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Archaeobotanical research at the medieval fortified site of Îgîlîz (Anti-Atlas, Morocco) with particular reference to the exploitation of the argan tree

  • Marie-Pierre RuasEmail author
  • Margareta Tengberg
  • Ahmed S. Ettahiri
  • Abdallah Fili
  • Jean-Pierre Van Staëvel
Original Article

Abstract

The analysis of botanical macro-remains (seeds, fruits and wood) from the fortress site of Îgîlîz, situated in the Anti-Atlas mountain range of southern Morocco, provides a first glimpse of the plant economy of a medieval rural community in this part of North Africa. Considered as the original stronghold of the religious community led by Ibn Tûmart, the founder of the Almohad dynasty, the site was occupied from the 10th to the 13th century a.d. The crop assemblage identified from ashy contexts in a central grouping of buildings (the qasba) comprises barley (Hordeum vulgare), sorghum (Sorghum sp., earliest occurrence known so far from Morocco), wheat (Triticum sp.) and a pulse (Lathyrus sativus/cicera). Several arboreal fruit species are also identified: fig (Ficus carica), almond (Prunus dulcis), date palm (Phoenix dactylifera), grapevine (Vitis vinifera) and argan (Argania spinosa). The latter, predominant in the archaeobotanical record in the form of both fruit and wood remains, is of particular interest as it is the first time that this species, endemic to south-western Morocco and of prime economic interest regionally, has been identified from an archaeological context. In the past, as today, the argan tree seems to have played a major role in village economies as a source of wood for fuel and construction, fodder for livestock and food in the form of an edible oil, extracted from the oleaginous seeds. This article focuses on present and past uses of Argania spinosa as well as on the ecology and morpho-anatomy of this emblematic species.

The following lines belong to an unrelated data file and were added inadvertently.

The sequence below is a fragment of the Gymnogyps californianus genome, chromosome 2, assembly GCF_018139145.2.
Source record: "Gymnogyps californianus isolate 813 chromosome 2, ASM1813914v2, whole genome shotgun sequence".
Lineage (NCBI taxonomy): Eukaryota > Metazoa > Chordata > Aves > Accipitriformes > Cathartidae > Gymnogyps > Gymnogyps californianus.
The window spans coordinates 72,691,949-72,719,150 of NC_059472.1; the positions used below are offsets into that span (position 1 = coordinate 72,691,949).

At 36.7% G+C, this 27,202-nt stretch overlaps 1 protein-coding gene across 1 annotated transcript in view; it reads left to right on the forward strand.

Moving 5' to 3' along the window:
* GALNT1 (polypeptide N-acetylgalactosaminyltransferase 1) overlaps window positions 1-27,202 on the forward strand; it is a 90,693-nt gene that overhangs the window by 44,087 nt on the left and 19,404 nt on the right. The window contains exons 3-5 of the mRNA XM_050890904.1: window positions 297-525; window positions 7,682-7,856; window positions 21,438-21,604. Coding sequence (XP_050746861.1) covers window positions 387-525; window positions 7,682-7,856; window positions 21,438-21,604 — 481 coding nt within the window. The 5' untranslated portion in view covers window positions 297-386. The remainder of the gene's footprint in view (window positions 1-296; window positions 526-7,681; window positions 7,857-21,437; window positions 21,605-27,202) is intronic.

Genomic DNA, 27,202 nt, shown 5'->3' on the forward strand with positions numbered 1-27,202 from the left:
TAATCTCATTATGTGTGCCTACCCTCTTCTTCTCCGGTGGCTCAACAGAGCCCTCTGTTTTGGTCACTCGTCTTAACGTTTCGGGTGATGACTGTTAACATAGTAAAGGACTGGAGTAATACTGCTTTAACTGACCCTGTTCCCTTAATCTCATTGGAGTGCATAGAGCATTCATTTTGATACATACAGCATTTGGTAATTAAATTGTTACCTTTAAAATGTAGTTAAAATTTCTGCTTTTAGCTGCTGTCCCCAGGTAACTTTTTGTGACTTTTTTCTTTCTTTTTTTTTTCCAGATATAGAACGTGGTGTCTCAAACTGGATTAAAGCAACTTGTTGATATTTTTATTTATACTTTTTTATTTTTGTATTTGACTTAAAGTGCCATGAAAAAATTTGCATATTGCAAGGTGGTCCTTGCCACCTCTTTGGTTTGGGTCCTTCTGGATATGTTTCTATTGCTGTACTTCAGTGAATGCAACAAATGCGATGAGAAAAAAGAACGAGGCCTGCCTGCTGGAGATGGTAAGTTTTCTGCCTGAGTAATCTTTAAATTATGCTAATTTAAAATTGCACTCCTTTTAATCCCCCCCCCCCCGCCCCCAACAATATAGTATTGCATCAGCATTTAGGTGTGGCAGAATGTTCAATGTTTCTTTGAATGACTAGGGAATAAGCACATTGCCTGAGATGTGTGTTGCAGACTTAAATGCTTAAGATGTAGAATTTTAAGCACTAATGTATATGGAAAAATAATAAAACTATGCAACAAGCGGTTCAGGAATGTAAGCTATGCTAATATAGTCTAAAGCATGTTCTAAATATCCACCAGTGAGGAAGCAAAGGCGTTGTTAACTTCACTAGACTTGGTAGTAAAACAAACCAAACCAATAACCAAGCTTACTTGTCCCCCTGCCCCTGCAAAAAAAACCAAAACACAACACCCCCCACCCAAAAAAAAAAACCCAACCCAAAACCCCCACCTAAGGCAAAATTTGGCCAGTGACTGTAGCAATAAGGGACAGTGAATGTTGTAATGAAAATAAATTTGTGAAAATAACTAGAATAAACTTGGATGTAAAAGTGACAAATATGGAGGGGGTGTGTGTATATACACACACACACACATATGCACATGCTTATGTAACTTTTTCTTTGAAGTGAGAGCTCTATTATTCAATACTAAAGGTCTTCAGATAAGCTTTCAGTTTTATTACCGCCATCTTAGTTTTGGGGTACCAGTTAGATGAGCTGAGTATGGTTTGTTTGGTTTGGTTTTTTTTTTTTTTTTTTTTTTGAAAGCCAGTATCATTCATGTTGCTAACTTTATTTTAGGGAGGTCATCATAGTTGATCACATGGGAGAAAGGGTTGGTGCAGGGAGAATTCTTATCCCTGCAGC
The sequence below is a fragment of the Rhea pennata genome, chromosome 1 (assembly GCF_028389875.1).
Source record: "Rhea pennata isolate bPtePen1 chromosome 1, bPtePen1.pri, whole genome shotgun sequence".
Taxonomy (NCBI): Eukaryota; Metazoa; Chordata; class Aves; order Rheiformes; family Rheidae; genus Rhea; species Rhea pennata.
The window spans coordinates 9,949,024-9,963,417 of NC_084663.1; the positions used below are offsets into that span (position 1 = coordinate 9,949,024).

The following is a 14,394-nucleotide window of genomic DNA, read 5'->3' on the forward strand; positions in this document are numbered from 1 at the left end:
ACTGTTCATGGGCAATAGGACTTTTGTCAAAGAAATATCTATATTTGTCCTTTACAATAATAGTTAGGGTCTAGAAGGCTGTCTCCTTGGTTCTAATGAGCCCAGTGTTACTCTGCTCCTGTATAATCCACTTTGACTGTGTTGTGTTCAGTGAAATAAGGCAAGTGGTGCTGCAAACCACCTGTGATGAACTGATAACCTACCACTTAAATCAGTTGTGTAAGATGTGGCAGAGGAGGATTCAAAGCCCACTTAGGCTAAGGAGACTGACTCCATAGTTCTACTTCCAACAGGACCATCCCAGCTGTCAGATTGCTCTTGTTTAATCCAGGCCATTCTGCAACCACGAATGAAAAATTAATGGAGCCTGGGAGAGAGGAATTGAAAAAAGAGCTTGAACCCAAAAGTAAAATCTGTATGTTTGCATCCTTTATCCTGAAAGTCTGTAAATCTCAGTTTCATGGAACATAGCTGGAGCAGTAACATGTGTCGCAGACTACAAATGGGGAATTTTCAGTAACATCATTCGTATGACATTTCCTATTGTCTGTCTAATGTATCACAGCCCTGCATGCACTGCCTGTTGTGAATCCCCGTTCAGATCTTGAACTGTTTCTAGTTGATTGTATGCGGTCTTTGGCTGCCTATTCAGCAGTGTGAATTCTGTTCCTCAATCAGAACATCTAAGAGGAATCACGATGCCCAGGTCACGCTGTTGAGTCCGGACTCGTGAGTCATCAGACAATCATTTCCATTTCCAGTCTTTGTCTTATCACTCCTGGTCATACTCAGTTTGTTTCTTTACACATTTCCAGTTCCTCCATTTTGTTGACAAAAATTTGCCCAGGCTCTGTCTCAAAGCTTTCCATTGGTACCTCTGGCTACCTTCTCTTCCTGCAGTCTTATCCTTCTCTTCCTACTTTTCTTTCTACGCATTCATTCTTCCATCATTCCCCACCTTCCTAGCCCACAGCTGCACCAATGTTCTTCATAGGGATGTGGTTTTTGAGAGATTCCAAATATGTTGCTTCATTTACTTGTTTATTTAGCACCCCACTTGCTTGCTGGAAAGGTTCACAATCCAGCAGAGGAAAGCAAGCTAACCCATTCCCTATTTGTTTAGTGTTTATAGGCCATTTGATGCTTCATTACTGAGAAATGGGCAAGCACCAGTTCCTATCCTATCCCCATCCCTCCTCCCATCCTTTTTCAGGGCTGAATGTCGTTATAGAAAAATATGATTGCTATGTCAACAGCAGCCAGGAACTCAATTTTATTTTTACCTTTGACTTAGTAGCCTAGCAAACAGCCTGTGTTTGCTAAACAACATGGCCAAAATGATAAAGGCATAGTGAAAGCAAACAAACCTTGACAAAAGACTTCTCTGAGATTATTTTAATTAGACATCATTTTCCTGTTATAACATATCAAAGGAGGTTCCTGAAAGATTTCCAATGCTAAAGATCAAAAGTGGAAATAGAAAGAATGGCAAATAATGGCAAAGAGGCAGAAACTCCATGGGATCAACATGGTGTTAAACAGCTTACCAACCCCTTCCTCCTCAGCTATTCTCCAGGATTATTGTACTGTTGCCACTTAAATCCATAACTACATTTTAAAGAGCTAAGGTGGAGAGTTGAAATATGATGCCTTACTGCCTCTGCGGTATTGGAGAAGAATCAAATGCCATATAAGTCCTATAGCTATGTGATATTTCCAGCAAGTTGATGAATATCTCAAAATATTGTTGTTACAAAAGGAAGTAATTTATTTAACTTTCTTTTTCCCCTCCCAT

Keywords

Argania spinosa Almohad Middle ages Morocco Rural fortress 

Notes

Acknowledgments

We are grateful to M. Lemoine, CNRS, for preparing the cross-section of the hard seed coats of argan fruit. This international cooperation research program is supported by the Foreign and European Office (France), the Casa de Velázquez (Madrid), the INSAP (Rabat), the University Choaib Dokkali (El Jadida) and the French research teams UMR 8167 and UMR 5648. Thanks also to the anonymous reviewers for their corrections and helpful suggestions.

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Copyright information

© Springer-Verlag 2011

Authors and Affiliations

  • Marie-Pierre Ruas
    • 1
    Email author
  • Margareta Tengberg
    • 1
  • Ahmed S. Ettahiri
    • 2
  • Abdallah Fili
    • 3
  • Jean-Pierre Van Staëvel
    • 4
  1. 1.Département USM 303 case Postale 56, Muséum National d’Histoire NaturelleUMR 7209, AASPE, CNRS-Muséum, Archéozoologie, Archéobotanique, Sociétés, Pratiques, EnvironnementsParisFrance
  2. 2.Institut National des Sciences de l’Archéologie et du Patrimoine, Département d’archéologie islamiqueMadinat Al-Irfane, Hay ar-Riyad, Angle rues 5 et 7, Rabat-InstitutsRabatMorocco
  3. 3.Faculté des lettres et des sciences humaines de l’Université Chouaib DoukkaliUniversité Al Jadida, 2, avenue Med Ben Larbi AlaouiEl JadidaMorocco
  4. 4.UMR 8167, Université de Paris-SorbonneUFR d’Histoire de l’Art et d’ArchéologieParisFrance

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